SpaceX is known to be ambitious and the company has now revealed that it plans to launch 4,425 satellites into space starting 2019 through to 2024 in order to provide fast Internet around globe. The company plans to introduce low- Earth orbiting satellites into the space in order to provide Internet connectivity and will be using its Falcon 9 rockets to launch these satellites.
The company is planning to get a prototype satellite into space this year and another one next year as part of testing before it eventually starts sending the satellites in 2019, Vice President of Satellite Government Affairs - Patricia Cooper said, as per a report by The Verge. The initial system will use Ka- and Ku-Band spectrum, and has been designed to provide "a wide range of broadband and communications services for residential, commercial, institutional, governmental, and professional users worldwide," said Cooper. She added that the network will be established through 2024.
Interestingly, these satellite systems will be developed in such a way that they can be updated and stay relevant with the increasing demands over time, as pointed out in the report.
In 2015, Facebook also shared its plans to increase the Internet coverage around world as the company announced that it partnered with European satellite operator Eutelsat Communications to deliver satellite broadband Internet sub-Saharan Africa. The following year, one of SpaceX's Falcon 9 rockets, the same rocket that will be carrying the satellites for the company as part of its new mission, exploded with Facebook's Eutelsat satellite on board - one of those meant improve connectivity in Africa.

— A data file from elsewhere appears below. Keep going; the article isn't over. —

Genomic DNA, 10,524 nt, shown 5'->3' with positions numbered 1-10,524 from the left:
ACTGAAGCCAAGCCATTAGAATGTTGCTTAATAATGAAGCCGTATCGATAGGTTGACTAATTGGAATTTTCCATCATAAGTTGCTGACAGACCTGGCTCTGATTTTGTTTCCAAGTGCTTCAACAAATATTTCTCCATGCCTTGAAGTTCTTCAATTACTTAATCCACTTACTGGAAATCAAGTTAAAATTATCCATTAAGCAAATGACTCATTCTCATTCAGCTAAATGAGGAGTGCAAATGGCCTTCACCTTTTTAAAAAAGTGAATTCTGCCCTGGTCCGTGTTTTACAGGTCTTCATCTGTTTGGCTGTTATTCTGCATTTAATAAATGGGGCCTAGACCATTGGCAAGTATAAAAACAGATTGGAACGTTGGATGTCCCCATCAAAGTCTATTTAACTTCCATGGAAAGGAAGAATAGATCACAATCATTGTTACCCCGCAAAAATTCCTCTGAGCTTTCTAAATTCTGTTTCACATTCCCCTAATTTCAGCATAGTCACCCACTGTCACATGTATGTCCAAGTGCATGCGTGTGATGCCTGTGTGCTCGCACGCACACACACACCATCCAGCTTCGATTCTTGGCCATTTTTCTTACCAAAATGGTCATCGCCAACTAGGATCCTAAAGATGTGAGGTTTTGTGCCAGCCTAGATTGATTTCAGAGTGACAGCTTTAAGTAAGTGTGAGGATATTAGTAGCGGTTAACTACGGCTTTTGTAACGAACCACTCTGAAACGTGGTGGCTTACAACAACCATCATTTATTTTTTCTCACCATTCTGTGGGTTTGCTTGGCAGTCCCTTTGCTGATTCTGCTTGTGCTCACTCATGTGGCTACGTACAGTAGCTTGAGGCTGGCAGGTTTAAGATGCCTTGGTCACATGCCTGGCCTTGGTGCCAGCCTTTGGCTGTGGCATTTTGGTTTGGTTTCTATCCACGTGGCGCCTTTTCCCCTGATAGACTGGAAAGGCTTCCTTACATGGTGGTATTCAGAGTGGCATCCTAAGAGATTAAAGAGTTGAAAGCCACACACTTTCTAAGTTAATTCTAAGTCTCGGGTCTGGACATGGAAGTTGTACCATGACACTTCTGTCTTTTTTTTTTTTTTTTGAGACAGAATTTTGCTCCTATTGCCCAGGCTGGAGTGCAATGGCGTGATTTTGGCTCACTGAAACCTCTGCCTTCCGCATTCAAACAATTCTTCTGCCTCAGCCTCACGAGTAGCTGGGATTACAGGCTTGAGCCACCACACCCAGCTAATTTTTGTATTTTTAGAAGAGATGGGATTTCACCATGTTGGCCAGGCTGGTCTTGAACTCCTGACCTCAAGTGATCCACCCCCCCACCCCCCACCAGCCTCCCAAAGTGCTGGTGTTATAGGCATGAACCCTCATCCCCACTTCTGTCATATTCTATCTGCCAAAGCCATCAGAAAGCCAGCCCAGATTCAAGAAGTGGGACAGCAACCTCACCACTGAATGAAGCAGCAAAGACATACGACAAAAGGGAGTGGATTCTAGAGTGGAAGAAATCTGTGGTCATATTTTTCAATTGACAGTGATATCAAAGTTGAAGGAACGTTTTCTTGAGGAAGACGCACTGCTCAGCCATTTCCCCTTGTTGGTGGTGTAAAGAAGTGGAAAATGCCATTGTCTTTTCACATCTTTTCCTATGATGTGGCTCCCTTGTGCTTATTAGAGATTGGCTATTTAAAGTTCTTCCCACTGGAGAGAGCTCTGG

Some of the other non-terrestrial connectivity plans detailed by Facebook include Aquila, the high-flying drone that beam Internet. It passed its first full-scale flight test test in July 2016.
Notably, satellite telecom firms OneWeb and Intelsat announced their merger earlier this year in order to create a financially stronger and flexible entity that can work towards improvement in broadband connectivity. The deal has been anticipated to accelerate OneWeb's plans to create a network of low-orbiting satellites to deliver high-speed Internet, similar to SpaceX's plans, in otherwise poorly connected areas around globe.
Of course it is not new for SpaceX to share ambitious plans as the company's CEO Elon Musk shared last year that his company has plans to colonise Mars by sending 100 humans at a time through spacecraft.